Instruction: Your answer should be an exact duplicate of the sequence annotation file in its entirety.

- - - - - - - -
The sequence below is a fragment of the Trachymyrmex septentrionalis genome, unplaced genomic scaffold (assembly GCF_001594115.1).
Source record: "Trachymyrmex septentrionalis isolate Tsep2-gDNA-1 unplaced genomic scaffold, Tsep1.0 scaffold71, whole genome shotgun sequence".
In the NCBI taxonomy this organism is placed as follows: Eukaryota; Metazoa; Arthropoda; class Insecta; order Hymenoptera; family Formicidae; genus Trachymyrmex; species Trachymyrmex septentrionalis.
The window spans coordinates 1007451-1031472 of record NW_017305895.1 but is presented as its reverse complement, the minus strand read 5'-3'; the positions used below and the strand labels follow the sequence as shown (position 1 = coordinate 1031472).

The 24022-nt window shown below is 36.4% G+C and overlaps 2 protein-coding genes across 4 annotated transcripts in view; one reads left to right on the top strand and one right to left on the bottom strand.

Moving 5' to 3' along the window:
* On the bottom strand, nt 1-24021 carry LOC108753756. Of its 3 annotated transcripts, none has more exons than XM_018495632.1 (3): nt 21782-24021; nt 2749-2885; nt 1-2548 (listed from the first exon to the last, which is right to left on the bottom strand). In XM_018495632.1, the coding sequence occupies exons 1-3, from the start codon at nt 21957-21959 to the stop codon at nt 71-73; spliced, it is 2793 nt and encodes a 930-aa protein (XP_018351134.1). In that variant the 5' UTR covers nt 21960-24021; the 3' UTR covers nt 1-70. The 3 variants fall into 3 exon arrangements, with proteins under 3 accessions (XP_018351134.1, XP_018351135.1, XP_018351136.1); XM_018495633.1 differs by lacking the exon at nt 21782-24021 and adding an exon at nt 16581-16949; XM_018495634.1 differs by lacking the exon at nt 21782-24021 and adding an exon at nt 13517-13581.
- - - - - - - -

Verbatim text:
The sequence below is a fragment of the Trachymyrmex septentrionalis genome, unplaced genomic scaffold (assembly GCF_001594115.1).
Source record: "Trachymyrmex septentrionalis isolate Tsep2-gDNA-1 unplaced genomic scaffold, Tsep1.0 scaffold71, whole genome shotgun sequence".
In the NCBI taxonomy this organism is placed as follows: Eukaryota; Metazoa; Arthropoda; class Insecta; order Hymenoptera; family Formicidae; genus Trachymyrmex; species Trachymyrmex septentrionalis.
The window spans coordinates 1007451-1031472 of record NW_017305895.1 but is presented as its reverse complement, the minus strand read 5'-3'; the positions used below and the strand labels follow the sequence as shown (position 1 = coordinate 1031472).

The 24022-nt window shown below is 36.4% G+C and overlaps 2 protein-coding genes across 4 annotated transcripts in view; one reads left to right on the top strand and one right to left on the bottom strand.

Moving 5' to 3' along the window:
* On the bottom strand, nt 1-24021 carry LOC108753756. Of its 3 annotated transcripts, none has more exons than XM_018495632.1 (3): nt 21782-24021; nt 2749-2885; nt 1-2548 (listed from the first exon to the last, which is right to left on the bottom strand). In XM_018495632.1, the coding sequence occupies exons 1-3, from the start codon at nt 21957-21959 to the stop codon at nt 71-73; spliced, it is 2793 nt and encodes a 930-aa protein (XP_018351134.1). In that variant the 5' UTR covers nt 21960-24021; the 3' UTR covers nt 1-70. The 3 variants fall into 3 exon arrangements, with proteins under 3 accessions (XP_018351134.1, XP_018351135.1, XP_018351136.1); XM_018495633.1 differs by lacking the exon at nt 21782-24021 and adding an exon at nt 16581-16949; XM_018495634.1 differs by lacking the exon at nt 21782-24021 and adding an exon at nt 13517-13581.